Sunday, August 11, 2013

Swallow-tailed Kite Migration: 11 Aug 2013

There are now three Swallow-tailed Kites that have departed the U.S. (Suwannee, Day and MIA) and three that remain (Palmetto, Gulf Hammock and Pace). It appears that Gulf Hammock, the only kite that flew north to stage for migration, will be the last bird to exit the country.

Palmetto (Female) - Tagged in Palmetto Bluff, South Carolina.
Palmetto has started her southbound migration. After leaving her South Carolina home, she made it to Gainesville, Florida, (She must have wanted to see us at ARCI!) where she stayed the night in a neighborhood to the northwest of town. She arose in the morning and continued south until she reached the Green Swamp where she stayed and roosted for the night. This is the same area Pace also stayed a night.

Pace (Male) - Tagged south of Jacksonville, Florida.
Pace has launched from the Florida mainland! After spending a night in the Green Swamp, then a night in Big Cypress National Preserve, he went offshore at Cape Sable, Florida. His radio has turned off to recharge and the last GPS fix we received from his transmitter showed he was over the water north of the Florida Keys.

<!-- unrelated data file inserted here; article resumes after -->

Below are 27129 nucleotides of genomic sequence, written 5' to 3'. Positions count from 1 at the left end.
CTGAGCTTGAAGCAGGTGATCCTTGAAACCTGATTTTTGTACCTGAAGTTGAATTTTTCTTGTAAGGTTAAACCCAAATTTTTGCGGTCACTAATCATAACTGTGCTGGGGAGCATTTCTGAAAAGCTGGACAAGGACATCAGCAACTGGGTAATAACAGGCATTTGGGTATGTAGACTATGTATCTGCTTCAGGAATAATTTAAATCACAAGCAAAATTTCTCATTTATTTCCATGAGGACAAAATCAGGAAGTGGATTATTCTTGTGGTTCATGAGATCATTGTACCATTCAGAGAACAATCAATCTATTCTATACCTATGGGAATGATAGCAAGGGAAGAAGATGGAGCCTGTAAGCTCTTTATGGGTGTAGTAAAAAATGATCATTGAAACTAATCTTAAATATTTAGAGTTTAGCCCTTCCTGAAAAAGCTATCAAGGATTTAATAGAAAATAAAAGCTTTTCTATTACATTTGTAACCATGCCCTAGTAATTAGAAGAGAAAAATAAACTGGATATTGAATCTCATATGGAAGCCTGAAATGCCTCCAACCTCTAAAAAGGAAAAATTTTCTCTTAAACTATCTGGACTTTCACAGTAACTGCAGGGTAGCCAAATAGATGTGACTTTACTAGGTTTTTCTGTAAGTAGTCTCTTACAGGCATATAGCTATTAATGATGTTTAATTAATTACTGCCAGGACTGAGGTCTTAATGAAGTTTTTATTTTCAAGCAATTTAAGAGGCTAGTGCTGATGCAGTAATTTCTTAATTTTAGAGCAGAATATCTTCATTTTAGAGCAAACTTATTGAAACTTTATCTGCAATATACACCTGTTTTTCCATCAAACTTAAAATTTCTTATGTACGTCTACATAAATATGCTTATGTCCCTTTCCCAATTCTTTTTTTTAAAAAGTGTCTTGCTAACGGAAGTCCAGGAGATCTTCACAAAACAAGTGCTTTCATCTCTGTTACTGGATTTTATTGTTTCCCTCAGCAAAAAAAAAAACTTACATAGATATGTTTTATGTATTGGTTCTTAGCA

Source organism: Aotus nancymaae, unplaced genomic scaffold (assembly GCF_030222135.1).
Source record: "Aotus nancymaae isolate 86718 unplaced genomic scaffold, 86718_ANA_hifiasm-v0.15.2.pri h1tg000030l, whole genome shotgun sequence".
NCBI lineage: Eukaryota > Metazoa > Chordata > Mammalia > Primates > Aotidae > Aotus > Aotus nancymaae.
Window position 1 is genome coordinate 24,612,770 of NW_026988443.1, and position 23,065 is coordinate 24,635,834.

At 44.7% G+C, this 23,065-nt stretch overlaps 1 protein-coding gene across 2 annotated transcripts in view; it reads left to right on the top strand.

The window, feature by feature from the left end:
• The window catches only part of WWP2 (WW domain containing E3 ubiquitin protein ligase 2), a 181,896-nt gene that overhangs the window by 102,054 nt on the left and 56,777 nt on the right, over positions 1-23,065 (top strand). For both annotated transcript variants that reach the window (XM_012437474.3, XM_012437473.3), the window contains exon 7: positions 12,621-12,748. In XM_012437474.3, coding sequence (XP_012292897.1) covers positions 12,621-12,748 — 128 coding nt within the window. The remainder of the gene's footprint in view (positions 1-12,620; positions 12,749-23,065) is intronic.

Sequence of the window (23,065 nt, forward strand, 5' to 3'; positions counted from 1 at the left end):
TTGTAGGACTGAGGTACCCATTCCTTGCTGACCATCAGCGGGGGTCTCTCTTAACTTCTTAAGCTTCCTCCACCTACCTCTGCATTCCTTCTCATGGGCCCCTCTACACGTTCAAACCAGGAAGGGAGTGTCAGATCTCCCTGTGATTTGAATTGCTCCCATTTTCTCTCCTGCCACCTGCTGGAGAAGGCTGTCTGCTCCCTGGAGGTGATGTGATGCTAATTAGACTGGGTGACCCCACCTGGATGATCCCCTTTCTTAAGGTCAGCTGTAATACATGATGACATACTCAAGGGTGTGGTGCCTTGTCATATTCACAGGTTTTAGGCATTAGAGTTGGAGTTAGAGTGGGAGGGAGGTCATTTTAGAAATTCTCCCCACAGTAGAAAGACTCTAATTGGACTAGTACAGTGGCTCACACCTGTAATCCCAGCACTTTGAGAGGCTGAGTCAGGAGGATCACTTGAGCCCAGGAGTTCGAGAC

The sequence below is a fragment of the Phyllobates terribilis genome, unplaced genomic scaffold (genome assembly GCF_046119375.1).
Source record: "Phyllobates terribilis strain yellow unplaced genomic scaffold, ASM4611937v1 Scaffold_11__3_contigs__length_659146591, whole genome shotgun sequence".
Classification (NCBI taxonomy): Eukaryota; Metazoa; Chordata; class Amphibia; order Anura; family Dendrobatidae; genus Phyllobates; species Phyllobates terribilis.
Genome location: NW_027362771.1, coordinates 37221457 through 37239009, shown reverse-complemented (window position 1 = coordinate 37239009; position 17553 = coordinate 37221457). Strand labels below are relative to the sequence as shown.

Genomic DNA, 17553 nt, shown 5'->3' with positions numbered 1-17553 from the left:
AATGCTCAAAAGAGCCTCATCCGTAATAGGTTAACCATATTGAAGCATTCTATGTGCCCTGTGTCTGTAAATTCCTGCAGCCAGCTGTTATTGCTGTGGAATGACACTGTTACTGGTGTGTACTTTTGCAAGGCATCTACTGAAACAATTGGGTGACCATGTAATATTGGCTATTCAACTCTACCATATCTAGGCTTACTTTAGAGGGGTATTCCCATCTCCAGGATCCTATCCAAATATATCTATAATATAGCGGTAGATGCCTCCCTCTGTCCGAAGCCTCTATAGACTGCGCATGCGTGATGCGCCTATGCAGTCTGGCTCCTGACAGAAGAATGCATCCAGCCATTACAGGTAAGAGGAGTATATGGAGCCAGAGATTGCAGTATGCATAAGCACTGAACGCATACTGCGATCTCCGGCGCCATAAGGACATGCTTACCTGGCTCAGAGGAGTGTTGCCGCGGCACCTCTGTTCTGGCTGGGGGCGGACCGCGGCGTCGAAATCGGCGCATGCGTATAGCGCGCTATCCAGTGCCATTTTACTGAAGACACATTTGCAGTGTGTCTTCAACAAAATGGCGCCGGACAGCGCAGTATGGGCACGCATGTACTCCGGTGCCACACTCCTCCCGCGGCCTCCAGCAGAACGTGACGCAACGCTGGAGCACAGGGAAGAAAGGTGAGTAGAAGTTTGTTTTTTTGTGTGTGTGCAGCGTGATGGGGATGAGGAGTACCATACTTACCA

Gulf Hammock (Female) - Tagged in Levy County, Florida.
Gulf Hammock is still on the Ocmulgee River south of Abbeville, Georgia. Unlike the other kites we are tracking, Gulf Hammock flew north (from Florida to Georgia) to stage for migration. This is the third year in a row she is using this pre-migration area.

Suwannee (Female) - Tagged at the Lower Suwannee National Wildlife Refuge.
Continues to stay at her stopover site in the Parque Nacional de Quintana Roo. She has been there since July 29th. This is classic stopover behavior similar to what Gina Kent found with her thesis work on the studies of the annual cycle of the Swallow-tailed Kite.

Day (Female) - Tagged in Daytona, Florida.
Day made it safely across the open water and reached Mexico! (At the time of our last post, her radio had turned off to recharge while she was still over the Straits of Florida, south of Marathon Key.) Her route out of the U.S. and to Mexico was very similar to Suwannee’s—she departed from Cape Sable, flew over Cuba and came onshore at the Yucatán Peninsula. She continued until she reached the same area near Tulum where Suwannee also remains on stopover.

MIA (Male) - Tagged in south Miami, Florida.
After moving quickly through Belize, Guatemala and Honduras, MIA arrived to Nicaragua and stayed for a short time. He is moving again. He left Nicaragua, and is now 13 miles west of Limón, Costa Rica.